A panel on the theme ‘Brand love suffering at the altar of short term sale’ on day one of Goafest 2023 delved into the importance of brand love, technological advancements, expectations from the agencies, and more. The session was moderated by independent journalist Anuradha Sengupta.
The panelists were Hemant Malik, Divisional Chief Executive, Foods & Member of Corporate Management Committee, ITC; Rohit Kapoor, CEO, Swiggy; and Prabha Narasimhan, MD & CEO, Colgate-Palmolive India.
The conversation opened with a question on the topic of whether brand love has been sacrificed at the altar of short term sale. According to Narasimhan, there is an opportunity for brands to focus on both the short and long term.
Kapoor elaborated it with an analogy: “If you are asked what makes for a good marriage, the answers will be trust, understanding, knowing each other etc. These are all long term traits. Many of these words are related to successful marriage. Marriage is also about showing up everyday and making breakfast, for dropping the kids to school, for making the house work, for backing each other on a daily basis. If one is trying not to exercise these small things and then trying to develop long term understanding and goals, it doesn’t work. The same applies to brands and companies as well.”
Malik noted that aspects of relationships have changed in the context of challenger brands and expanded consumer choices. “Instead of brand love, I would love to call it ‘brand situationships’“.
The challenge is to find a mechanism for people to be able to experience brands, he added.
Narasimhan, said, “The big brands had three larger advantages like reach, media, and capital. Now none of these exist. You can wake up tomorrow and have all these advantages from scratch. One factor that differentiates the love to brands is how you are able to create a degree of affinity to consumers and that hasn’t changed. It still goes back to whether the product delivers to the promised benefit, and its availability to consumers. What has changed is we can reach the consumer in a crowded landscape in so many more ways than earlier.”
Evaluating Performance Marketing
Speaking on the subject, Malik, said, “As marketing people we could always get away by saying we are building brand equity and the sales will follow over a period of time. Today it’s a great time for marketers because we can measure every input, respond, react, change and make marketing more exciting. Digital media empowers the consumers to respond to you. To some extent we are vulnerable to that. The most important thing will be in terms of what is the product proposition. In this world of more and more product options, I believe people pay money for the product and the experience. Data is about interpretations.”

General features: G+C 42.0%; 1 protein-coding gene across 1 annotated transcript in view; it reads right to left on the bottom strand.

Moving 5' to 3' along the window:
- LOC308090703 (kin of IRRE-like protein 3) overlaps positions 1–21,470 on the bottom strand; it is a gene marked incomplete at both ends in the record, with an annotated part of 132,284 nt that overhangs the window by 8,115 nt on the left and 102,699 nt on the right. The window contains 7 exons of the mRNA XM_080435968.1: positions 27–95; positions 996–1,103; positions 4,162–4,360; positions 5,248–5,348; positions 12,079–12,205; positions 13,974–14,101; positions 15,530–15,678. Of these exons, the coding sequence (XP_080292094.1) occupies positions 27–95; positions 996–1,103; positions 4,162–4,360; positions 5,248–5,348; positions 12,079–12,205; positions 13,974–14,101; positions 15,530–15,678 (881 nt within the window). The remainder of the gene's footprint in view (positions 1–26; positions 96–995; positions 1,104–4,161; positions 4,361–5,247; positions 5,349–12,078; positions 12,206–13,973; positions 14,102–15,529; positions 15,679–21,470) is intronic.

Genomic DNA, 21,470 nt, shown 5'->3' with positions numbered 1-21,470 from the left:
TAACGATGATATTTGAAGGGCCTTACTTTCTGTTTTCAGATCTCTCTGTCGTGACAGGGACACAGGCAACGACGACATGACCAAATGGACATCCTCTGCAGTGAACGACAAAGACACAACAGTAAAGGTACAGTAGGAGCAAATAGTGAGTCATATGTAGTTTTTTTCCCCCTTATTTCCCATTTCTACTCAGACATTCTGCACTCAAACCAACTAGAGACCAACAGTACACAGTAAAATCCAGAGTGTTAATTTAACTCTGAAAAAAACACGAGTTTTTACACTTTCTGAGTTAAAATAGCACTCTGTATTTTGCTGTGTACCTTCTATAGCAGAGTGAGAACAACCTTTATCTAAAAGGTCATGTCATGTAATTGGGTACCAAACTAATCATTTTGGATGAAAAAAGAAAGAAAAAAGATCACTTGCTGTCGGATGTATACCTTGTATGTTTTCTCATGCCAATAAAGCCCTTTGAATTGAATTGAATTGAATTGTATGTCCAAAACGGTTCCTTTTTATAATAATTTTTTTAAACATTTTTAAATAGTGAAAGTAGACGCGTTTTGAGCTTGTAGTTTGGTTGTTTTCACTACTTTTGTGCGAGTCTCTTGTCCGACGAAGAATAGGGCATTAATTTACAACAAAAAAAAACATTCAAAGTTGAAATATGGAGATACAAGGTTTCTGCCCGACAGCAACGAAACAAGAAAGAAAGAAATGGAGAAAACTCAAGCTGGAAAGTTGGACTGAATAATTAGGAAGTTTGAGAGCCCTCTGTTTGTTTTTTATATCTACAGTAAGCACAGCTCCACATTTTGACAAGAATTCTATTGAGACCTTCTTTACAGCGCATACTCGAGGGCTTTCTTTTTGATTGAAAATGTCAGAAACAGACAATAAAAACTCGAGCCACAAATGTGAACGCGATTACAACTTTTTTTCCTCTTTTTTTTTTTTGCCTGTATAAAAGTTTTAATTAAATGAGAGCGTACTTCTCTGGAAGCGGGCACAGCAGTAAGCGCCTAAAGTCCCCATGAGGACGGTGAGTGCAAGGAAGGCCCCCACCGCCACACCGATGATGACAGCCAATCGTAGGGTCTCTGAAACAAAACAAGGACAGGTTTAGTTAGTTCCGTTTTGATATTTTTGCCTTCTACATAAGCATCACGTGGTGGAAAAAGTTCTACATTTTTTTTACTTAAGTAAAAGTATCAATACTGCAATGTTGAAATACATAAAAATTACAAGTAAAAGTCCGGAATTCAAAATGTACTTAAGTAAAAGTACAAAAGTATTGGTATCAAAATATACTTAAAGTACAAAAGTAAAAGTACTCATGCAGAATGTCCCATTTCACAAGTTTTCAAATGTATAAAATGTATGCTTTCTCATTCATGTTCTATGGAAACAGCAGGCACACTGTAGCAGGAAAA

Kapoor added, “The more data you have, the more the gut comes into the picture. At the end of the day, after seeing the data somebody has to take a call. What has changed is that feedback and decisions are made very fast.”
He explained it with the example of IPL: “It is no longer about letting the tournament end and then taking a call. It’s an eight-week run. We look into every piece of information like which media is working and which is not and change things accordingly.”
Kapoor also rued the fact that CEOs have become distant from the creative process. He explained, “There are too many departments in between. You get things which nobody has objected to and that gets approved.”
Narasimhan said that brands that managed to stand the test of time evolve themselves.
“They keep modifying themselves, but within the tramlines of who they are and that’s a tricky part, knowing who you are as a brand, staying true to that and managing to evolve,” she added.
From an era of limited and repeated exposure to the same ad jingle, the plethora of content and communication poses a huge challenge of cutting through the clutter, observed Kapoor.
According to Narasimhan, to create preference, a brand should have the product that delivers – it has to deliver on its promise irrespective of whether the brand is old or new or the price points at which it plays, she added.
“Second is consistency in what you do. If a brand is saying that it’s all about value, then it has to be delivered. Then communication of this in an attractive manner in a fragmented world is also important,” she said.
Adding to her point, Malik said, “From a tool kit perspective, consumer insight becomes most important for us. The ability to look at the purchase behavior, product understanding etc. We have access to these through social listening, through feedback.”
In sum one gathers that brand love remains relevant, but it has to be expressed in more ways than before.
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